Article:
Thoughts on The Woman in the Window by A.J. Finn and My Lifelong Mystery Obsession
Well, hello there, it’s been awhile!
I read The Woman in the Window by A.J. Finn a little over a month ago and sat down to write the review right after I closed the book. I wrote about half and then let it sit until now.
In all, I enjoyed the book, it was a nice way to spend an afternoon. There are many books of this ilk, and I’ve read quite a few of them. We’ve seen similar themes, archetypes, and characters in books like Sharp Objects and Gone Girl (confession, I never read Gone Girl, I saw the movie and decided that the twist was ruined for me, so I read Sharp Objects instead on recommendation from a friend) by Gillian Flynn, The Couple Next Door by Shari Lapena, The Dead Key by D.M. Pulley, and The Girl on the Train by Paula Hawkins just to name a few. While some of these books are notably better written than others, and some do have compelling characters, the similarities are undeniable. Often there is an unreliable narrator and almost always the main character is a drunk, constantly makes bad decisions about who she sleeps with, doubts her sanity, and is generally unlikeable, but still begs for us to believe in her and root for her to solve the mystery. Anna wasn’t nearly as dislikable as most of the women in this type of book, even with the mistakes she makes, which is interesting, considering that A.J. Finn is a man and the writers of those other books are women. Hmmm…I don’t know what to think about that, but it is interesting to note.
The book follows Anna, a former child psychologist, who has been separated from her husband and child and is now living a reclusive life in her New York brownstone. She spends her time watching old movies and watching the neighborhood through her windows and her Nikon, all while drinking copious amounts of wine. While looking into the windows of the new neighbors, she witnesses what she thinks is a horrible crime happening to the wife. She reports it, and is met with confusion and speculation as to her mental state. According to the neighbors and police, no crime has been committed, the wife is alive and well…or is she? Anna becomes obsessed with the family and finding out the truth, even as she begins to doubt her own sanity.
I have heard some complaints about the amount of time spent discussing old movies and Anna’s obsession with them, but that didn’t bother me at all. As some who loves classic cinema, I enjoyed all of the references and I thought it was an important device in getting the reader into Anna’s state of mind. Is it an homage to Hitchcock’s Rear Window? Of course it is, but it was well done and I’m not mad at it. Talking about the plot is difficult without spoiling anything. I started this book by listening to the audio version because I had several hours of driving ahead of me and I love me some Audible, but I have to say, I cannot recommend the audio version. The reader just did not get the tone for me. The voice she used, especially for Anna, the main character, was off putting and made her sound like she was in her seventies, imagine my surprise when I realized that she was only in her late thirties. I found myself liking the book much more when I switched to reading it.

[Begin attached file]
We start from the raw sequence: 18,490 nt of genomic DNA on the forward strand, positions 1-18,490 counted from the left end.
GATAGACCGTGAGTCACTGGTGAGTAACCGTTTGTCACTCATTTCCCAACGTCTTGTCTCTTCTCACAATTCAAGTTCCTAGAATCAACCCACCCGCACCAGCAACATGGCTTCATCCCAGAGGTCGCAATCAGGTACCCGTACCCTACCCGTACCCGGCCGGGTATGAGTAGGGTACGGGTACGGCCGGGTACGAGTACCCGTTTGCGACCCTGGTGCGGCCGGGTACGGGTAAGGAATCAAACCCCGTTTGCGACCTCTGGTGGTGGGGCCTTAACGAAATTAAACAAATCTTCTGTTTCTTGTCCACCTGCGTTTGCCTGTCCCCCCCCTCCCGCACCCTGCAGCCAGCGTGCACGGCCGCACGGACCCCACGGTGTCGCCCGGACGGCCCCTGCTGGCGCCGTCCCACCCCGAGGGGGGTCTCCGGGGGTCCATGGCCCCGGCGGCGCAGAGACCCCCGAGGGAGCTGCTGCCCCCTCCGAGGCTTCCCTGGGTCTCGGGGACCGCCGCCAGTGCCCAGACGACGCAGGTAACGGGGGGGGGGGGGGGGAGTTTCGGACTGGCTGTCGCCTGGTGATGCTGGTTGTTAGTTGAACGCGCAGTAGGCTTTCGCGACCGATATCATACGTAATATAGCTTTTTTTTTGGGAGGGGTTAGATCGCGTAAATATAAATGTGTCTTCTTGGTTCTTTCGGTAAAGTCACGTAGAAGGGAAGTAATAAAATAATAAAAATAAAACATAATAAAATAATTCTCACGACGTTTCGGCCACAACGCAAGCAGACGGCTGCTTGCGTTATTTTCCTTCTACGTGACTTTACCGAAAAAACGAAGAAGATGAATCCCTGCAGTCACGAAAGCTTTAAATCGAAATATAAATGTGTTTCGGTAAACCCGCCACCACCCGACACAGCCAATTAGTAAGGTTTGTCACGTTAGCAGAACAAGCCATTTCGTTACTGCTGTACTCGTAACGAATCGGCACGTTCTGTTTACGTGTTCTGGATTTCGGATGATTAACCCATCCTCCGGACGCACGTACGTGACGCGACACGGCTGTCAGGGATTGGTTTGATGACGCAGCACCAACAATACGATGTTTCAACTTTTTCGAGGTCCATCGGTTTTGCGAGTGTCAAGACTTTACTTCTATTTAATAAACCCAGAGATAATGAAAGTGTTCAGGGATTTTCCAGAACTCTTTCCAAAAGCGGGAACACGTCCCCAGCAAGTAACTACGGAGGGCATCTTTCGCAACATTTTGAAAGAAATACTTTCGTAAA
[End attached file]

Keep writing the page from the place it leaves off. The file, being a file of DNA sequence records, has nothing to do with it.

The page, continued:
As a formerly avid mystery reader (yes, my reading goes through genre phases) and lifelong true crime enthusiast, I tend to have a hard time being surprised when reading mysteries and thrillers nowadays. I still love them, but I usually see the twists coming a mile away and can guess whodunit fairly early on. That being said, this book did give me a few surprises, and I applaud it for that. If you like a good mystery, I recommend it.
As a child, the books that really got me into reading were a mystery series, so I will always have a soft stop for them. Side note, if you have a kid or know a kid who reads, I recommend the Mandie Books, great kid sized mysteries. In junior high, I graduated to reading all of the Nancy Drew Case Files. In high school, I read all every Mary Higgins Clark book published at that point. I had my James Patterson, John Grisham, and Anne Perry phases. The Anne Perry books lead to a fascination with Victorian England, which led to the gangs of New York and more books in the vein of Victoria Thompson. I’ll still buy the newest Mary Higgins Clark at the airport before getting on a plane. Am I going to be surprised by it? Probably not. Am I going to enjoy it? Undoubtably so.
I originally rated it 4 starts when I finished it, but changed to 3.5 upon reflection.
I knew there was something off about Ethan from the beginning. I also decided that Jane Russell wasn’t Jane Russell she must have been either Ethan’s real mom or Allistair’s mistress. I definitely read more into the fact that the Russell’s were from Boston and David was from Boston, which oddly, Anna never put together, red herring there.
How obvious was it that she had agoraphobia and that the husband and daughter were dead? Seriously. I was surprised as to the circumstances of the accident though, that was awful, no wonder she had so much guilt.